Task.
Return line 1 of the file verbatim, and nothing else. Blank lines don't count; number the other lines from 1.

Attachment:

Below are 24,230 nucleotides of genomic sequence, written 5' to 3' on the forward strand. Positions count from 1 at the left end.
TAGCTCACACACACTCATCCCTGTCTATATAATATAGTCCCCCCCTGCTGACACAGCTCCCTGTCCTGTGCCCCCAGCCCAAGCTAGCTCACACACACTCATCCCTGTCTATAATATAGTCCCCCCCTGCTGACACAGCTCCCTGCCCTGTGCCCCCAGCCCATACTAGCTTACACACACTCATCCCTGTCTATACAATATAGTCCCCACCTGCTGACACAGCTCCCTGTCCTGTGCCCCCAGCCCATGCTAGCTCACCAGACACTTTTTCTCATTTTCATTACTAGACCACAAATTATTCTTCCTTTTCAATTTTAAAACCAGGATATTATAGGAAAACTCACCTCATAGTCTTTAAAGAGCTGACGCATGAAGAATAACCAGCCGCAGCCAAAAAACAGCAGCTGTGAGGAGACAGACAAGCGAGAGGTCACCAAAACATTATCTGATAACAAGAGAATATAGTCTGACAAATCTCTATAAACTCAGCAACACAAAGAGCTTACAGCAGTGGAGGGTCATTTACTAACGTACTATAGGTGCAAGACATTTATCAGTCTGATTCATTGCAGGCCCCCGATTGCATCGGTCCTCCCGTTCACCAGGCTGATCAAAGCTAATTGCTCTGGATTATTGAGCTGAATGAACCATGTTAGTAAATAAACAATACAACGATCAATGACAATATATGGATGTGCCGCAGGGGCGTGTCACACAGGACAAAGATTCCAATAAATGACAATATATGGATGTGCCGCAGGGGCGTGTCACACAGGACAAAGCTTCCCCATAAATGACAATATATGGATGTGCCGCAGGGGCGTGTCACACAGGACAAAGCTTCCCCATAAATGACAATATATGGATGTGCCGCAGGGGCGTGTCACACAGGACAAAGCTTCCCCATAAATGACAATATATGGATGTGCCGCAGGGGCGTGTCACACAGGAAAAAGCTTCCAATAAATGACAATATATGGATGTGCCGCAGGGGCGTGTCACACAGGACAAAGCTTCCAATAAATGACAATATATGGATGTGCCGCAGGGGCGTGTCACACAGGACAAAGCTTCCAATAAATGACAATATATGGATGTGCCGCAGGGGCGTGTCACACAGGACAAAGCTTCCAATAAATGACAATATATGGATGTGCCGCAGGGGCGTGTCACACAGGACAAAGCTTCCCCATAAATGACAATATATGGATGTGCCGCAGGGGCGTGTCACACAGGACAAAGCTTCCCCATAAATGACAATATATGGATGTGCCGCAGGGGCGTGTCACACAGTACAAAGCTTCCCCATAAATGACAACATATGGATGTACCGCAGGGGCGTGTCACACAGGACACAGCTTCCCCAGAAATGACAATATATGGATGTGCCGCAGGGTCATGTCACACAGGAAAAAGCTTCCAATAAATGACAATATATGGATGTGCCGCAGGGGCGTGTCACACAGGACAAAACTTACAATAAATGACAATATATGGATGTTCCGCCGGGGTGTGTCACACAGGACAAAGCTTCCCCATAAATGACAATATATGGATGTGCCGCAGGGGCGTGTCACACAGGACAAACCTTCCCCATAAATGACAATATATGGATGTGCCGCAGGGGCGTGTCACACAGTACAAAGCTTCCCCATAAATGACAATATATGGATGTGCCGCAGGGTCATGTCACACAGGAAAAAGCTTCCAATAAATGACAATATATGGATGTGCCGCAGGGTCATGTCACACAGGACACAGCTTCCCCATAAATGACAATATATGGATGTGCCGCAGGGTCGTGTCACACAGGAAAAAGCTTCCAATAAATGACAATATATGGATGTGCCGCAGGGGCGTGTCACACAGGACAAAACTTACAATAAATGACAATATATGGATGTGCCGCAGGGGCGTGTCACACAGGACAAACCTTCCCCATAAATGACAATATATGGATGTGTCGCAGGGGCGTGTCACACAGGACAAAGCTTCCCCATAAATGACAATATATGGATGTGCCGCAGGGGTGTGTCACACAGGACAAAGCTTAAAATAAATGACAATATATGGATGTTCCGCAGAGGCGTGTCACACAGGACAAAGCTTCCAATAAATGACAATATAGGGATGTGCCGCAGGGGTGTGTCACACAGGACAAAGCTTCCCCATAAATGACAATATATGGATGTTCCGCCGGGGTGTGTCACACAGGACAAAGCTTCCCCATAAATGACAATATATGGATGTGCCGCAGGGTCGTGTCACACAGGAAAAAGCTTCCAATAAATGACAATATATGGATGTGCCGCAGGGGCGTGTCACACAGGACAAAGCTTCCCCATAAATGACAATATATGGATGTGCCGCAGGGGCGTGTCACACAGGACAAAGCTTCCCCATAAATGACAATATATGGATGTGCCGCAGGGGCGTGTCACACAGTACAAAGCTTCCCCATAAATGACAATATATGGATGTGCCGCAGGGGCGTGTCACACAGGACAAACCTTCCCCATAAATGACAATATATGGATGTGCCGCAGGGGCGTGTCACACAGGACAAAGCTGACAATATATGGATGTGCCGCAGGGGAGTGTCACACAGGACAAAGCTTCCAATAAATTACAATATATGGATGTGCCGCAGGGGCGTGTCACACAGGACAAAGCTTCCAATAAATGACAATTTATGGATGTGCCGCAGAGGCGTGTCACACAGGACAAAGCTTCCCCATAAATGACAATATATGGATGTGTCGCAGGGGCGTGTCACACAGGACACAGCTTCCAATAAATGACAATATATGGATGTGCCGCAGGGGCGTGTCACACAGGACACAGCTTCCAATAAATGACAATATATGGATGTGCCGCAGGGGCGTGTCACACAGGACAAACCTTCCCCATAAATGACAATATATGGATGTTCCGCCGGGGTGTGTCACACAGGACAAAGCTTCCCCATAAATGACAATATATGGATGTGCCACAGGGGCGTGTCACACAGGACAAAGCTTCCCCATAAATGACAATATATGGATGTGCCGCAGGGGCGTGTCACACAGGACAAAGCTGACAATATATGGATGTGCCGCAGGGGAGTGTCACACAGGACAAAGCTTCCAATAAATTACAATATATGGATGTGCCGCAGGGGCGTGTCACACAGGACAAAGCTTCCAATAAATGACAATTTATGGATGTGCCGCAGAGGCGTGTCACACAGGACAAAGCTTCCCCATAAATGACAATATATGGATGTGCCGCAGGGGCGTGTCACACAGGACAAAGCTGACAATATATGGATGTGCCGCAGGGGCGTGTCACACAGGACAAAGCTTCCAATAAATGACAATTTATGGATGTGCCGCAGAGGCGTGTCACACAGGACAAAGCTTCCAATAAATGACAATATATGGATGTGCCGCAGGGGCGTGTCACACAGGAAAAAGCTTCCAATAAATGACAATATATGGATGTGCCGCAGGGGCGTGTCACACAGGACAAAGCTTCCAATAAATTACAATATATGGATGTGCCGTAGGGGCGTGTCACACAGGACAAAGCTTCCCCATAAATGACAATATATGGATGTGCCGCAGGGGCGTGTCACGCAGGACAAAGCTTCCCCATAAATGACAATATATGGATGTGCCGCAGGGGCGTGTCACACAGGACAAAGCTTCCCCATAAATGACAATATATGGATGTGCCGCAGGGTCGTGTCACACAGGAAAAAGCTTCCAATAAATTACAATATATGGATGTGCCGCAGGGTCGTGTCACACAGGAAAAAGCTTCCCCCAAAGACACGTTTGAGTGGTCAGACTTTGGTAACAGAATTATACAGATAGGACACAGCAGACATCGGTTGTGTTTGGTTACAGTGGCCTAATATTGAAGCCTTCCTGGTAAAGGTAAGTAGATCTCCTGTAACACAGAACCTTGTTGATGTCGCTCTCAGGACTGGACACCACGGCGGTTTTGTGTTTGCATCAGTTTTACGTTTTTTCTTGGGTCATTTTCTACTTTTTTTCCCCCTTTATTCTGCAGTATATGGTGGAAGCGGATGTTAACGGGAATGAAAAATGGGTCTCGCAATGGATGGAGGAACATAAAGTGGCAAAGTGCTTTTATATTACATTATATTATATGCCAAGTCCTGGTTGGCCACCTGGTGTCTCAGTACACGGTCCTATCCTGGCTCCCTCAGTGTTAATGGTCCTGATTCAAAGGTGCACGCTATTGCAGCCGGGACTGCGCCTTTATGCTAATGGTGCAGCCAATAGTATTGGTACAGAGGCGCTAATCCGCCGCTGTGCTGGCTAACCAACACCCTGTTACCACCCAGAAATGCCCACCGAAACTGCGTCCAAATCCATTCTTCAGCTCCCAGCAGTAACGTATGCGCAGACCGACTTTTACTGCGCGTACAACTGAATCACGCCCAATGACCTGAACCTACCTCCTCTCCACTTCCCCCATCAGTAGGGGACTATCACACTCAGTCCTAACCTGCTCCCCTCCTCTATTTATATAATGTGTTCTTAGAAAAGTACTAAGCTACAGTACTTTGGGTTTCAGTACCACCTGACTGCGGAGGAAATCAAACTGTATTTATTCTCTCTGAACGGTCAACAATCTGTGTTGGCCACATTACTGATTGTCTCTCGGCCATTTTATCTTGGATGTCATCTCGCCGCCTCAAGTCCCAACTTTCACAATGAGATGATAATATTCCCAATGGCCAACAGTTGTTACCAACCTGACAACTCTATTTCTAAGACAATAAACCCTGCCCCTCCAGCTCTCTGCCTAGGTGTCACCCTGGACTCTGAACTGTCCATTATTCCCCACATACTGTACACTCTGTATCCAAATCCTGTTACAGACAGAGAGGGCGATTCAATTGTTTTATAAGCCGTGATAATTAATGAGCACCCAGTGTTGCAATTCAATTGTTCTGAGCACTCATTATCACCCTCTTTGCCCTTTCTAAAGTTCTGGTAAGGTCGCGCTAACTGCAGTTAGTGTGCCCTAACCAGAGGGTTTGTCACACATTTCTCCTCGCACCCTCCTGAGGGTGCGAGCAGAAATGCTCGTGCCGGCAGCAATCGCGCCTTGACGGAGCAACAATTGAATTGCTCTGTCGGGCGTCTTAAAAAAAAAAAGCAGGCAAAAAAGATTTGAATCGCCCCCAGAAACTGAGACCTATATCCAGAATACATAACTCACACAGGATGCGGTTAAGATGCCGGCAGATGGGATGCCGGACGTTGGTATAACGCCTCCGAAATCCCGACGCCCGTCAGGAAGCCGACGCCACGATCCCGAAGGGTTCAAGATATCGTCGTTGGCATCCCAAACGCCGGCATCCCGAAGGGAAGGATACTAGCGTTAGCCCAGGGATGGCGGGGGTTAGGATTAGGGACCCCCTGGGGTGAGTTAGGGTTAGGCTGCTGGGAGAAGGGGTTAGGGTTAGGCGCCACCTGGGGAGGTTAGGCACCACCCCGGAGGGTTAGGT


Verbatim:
Below are 24,230 nucleotides of genomic sequence, written 5' to 3' on the forward strand. Positions count from 1 at the left end.